Videotape has been a defining term in making video since the days when cameras and recorders were two large separate units tethered together by a gigantic cable and tapes were monstrous plastic-encased behemoths; so central that the term “videotaping” became part of household nomenclature. The technology of videotape has changed drastically since those early days when Beta and VHS duked it out for dominance. There have been numerous iterations of consumer-level tape-based video: VHS, VHS-C, S-VHS, 8mm, Hi8, and MiniDV to name a few. Today, however, we find ourselves on the precipice of a new era. As tapeless solid-state media becomes the norm, and the days of actual “tape” fade into folklore, the idea of “taping” anything no longer seems an appropriate term. Purists will agree that “filming” is not a viable option, as the word film poses exactly the same problem. “Film,” which exposes a negative that must be developed, is a completely different technical process that has never been part of video technology. “Videoing” seem incomplete and overly generic.
Let’s acknowledge that changing terminology is not new thing. The term “dial” in regard to making a phone call came from the days of rotary telephone technology. No one has literally dialed a phone in decades, but people still understand what the term means. Likewise, today’s music artists don’t typically make actual “records” or “albums” any longer. Although both of these terms originated because of the hardware they used, over time the concepts have taken on a life that is larger than their technology of origin. In these instances, common language did also expand to add new terminology that more accurately, if not more generically, described these actions. We are also constantly adding new terms to our collective vocabulary. Not long ago no one had heard of texting, now we all do it every day. I recently passed an app developer’s office which displayed a sign announcing that he was busy “apping.” Although I have never heard the term, I knew exactly what he was doing.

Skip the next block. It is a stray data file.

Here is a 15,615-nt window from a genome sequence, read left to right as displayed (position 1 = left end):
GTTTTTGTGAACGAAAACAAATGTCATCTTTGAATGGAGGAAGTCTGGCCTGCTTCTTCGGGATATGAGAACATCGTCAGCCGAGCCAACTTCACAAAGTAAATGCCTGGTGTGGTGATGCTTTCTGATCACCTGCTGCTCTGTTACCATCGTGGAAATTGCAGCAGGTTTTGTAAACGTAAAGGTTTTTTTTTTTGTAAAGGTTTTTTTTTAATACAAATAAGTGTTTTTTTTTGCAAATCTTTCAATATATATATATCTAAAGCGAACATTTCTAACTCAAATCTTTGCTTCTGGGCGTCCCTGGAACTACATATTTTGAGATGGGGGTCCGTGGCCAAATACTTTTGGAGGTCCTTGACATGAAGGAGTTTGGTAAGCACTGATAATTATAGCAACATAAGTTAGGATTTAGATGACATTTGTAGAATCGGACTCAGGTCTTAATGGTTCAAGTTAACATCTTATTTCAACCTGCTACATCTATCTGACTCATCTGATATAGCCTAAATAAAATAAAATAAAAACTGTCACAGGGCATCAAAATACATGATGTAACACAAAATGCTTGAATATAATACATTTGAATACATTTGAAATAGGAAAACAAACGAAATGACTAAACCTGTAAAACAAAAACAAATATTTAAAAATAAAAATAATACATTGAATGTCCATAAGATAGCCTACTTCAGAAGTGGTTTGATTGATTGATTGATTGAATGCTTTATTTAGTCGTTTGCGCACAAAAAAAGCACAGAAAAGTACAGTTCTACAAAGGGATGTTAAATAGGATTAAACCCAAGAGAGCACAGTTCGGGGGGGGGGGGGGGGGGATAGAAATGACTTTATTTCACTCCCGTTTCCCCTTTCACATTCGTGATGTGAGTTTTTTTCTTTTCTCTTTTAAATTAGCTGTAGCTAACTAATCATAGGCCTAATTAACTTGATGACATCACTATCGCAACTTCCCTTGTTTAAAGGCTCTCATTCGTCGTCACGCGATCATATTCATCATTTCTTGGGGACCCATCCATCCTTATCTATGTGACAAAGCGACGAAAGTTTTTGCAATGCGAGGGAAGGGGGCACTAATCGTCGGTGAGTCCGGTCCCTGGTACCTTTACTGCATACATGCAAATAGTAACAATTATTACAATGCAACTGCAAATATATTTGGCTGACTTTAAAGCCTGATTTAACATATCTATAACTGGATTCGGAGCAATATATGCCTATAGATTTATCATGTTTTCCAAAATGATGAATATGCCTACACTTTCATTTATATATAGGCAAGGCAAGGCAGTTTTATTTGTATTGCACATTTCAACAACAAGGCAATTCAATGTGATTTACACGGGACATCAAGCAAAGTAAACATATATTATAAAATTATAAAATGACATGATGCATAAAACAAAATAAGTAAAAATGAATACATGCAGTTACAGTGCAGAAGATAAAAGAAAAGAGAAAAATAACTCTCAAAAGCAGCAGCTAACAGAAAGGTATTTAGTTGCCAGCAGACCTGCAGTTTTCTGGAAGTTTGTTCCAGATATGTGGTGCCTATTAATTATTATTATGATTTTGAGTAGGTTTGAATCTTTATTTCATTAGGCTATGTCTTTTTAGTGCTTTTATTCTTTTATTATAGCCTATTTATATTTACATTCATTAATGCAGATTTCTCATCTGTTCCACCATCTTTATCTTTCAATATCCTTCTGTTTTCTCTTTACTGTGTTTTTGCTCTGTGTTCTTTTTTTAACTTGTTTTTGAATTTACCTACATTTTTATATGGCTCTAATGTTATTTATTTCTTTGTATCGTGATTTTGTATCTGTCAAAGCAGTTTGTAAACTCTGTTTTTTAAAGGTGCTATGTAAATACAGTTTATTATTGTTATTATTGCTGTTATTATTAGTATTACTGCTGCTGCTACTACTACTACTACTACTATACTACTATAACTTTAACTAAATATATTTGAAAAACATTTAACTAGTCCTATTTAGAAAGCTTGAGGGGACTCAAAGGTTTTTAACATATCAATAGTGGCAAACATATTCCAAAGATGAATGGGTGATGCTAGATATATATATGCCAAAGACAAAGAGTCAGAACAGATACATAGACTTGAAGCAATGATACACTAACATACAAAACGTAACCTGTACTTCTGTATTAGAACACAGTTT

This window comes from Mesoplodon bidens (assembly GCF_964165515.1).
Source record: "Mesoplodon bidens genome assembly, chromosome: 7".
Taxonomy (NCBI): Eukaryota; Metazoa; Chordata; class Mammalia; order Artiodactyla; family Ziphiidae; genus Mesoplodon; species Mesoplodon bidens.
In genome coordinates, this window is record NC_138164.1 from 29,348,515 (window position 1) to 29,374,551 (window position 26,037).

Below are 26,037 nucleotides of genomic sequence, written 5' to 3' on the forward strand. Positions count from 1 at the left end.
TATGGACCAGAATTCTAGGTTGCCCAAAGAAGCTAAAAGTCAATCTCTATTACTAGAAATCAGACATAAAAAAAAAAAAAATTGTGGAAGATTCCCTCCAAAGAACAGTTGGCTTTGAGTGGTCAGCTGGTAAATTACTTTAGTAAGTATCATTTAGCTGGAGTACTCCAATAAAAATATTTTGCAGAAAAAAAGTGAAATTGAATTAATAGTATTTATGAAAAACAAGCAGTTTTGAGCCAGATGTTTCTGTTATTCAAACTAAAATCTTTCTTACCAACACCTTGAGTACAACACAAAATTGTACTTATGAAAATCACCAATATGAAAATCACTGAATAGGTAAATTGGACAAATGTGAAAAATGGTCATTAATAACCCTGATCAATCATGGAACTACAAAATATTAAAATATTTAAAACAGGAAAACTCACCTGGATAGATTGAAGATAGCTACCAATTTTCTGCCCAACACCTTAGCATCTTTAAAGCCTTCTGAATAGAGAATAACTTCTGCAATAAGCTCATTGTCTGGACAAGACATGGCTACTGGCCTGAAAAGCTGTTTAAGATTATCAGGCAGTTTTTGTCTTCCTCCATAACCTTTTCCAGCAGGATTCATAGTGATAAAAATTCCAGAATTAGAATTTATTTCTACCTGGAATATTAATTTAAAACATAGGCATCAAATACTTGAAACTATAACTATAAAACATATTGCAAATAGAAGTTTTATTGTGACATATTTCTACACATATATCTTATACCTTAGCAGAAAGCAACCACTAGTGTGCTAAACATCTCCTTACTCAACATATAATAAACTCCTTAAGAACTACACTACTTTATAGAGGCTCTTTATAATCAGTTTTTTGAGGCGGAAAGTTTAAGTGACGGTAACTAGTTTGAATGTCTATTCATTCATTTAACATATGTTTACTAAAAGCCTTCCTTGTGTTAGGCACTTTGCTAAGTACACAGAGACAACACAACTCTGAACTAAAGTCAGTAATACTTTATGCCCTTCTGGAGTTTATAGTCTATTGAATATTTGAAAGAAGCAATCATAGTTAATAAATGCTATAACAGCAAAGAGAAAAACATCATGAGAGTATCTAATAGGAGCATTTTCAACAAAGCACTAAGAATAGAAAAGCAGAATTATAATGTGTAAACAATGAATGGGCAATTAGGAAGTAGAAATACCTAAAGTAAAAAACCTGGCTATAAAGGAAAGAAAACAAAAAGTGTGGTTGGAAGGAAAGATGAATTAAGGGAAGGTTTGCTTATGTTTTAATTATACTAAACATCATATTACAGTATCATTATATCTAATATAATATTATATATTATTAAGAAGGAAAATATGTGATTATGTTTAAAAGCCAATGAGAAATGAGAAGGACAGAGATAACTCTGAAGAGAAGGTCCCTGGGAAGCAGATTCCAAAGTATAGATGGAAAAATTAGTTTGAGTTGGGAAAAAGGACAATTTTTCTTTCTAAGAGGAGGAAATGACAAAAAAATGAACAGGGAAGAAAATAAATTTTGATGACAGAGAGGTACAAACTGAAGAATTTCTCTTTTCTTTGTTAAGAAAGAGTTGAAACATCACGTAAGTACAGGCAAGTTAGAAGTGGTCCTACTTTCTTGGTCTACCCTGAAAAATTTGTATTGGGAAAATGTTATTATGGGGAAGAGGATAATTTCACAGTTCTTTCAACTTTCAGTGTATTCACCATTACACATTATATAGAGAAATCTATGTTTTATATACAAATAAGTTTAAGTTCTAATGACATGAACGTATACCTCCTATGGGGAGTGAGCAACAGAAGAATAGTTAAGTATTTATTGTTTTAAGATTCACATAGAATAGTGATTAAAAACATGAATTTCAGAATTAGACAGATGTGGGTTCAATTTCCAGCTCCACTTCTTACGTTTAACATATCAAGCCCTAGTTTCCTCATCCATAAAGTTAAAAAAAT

Nevertheless, the question remains: what should we call the acting of videotaping something when tape is no longer part of the process? In the most technically accurate terms, the most valid description of what modern video recording has become could be described as “digital video recording.” We presently use the name “DVR” as a noun, as the name of a black box with an internal hard drive that allows digital capture and playback of television programs in a way that provides the user the ability to pause and replay live broadcasts. We also use the term as an infinitive verb when we say we are going to “DVR a show” so we can watch it later. Although the idea of capturing digital video through a lens onto solid state media might be very accurately described in the gerund form (a noun made from a verb by adding -ing) as in, “Our video production team will be DVRing today’s ceremony,” the point is really moot since the term has already been defined in culture.
So what are we to do? For now, I propose that we wait and see what comes. As in all cases, our terminology will evolve as society naturally seeks to describe new actions. In the meantime, we might do well to revisit the the words of the famous star-crossed lovers of Shakespeare’s Romeo and Juliet, where Juliet makes a profound observation. “What’s in a name? That which we call a rose by any other name would smell as sweet.” At the end of the day, semantics aside, it may not really matter what we call what we do, as long as people understand what we mean.
Matthew York is Videomaker‘s Publisher/Editor.